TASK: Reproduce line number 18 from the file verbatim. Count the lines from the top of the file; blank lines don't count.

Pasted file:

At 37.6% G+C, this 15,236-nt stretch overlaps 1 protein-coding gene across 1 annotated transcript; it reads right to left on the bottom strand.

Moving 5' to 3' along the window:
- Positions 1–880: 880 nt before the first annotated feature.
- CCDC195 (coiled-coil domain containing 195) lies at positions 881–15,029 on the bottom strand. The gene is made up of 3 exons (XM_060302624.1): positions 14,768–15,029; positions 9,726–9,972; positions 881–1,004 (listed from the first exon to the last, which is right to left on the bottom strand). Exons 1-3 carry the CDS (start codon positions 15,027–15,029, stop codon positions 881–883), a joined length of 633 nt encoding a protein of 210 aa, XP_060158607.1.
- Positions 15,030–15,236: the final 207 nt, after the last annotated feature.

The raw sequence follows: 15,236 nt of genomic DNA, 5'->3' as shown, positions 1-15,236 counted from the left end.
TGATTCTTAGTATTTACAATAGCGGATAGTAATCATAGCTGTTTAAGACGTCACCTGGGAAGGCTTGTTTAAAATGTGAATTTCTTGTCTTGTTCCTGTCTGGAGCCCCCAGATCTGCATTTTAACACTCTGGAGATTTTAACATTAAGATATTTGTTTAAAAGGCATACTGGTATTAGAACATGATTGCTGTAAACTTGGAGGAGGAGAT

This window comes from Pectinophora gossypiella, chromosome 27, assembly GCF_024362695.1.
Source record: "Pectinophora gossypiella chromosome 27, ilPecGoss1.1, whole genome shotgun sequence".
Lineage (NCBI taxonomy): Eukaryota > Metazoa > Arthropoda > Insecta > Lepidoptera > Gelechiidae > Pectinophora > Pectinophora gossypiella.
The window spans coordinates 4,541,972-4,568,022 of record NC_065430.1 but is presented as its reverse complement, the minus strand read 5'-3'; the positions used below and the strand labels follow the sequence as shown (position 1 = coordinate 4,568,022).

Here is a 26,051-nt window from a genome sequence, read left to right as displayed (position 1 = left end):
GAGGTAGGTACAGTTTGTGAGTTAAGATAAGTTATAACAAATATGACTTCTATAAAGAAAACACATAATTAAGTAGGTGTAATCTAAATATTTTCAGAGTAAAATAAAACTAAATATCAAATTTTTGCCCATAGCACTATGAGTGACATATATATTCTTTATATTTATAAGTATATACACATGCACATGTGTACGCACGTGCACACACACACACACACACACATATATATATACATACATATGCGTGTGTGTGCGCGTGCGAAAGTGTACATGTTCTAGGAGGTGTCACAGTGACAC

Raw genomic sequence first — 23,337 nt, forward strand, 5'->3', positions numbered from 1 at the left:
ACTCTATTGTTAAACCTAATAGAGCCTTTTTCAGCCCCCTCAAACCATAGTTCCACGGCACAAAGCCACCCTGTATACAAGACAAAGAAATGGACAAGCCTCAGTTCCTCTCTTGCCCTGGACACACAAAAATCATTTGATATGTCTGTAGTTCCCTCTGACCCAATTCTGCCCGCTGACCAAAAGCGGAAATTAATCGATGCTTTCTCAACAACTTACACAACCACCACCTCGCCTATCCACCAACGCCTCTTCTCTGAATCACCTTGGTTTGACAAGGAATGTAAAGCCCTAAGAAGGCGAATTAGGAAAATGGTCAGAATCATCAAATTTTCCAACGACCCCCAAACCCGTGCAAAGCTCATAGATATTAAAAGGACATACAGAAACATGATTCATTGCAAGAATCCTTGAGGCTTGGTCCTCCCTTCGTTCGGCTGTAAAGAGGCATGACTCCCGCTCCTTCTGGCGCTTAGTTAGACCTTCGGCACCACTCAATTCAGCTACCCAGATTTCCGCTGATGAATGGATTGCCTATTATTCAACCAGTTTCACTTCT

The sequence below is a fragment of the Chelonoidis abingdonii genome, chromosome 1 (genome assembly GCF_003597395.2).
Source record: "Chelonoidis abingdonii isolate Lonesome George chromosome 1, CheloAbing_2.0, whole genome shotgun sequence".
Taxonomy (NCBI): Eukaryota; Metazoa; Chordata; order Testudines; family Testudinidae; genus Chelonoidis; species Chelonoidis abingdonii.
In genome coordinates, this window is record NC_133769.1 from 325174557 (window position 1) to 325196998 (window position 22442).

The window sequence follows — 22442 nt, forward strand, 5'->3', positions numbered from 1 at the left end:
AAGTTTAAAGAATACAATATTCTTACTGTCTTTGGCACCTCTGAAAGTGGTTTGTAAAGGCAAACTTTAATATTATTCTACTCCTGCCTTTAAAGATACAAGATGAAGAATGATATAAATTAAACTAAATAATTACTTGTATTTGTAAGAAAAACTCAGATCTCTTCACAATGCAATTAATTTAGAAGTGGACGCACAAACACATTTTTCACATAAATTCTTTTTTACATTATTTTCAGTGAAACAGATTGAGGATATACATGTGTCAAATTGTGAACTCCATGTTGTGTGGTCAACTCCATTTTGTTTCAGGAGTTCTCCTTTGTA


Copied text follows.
Taxonomy (NCBI): Eukaryota; Metazoa; Chordata; order Testudines; family Testudinidae; genus Chelonoidis; species Chelonoidis abingdonii.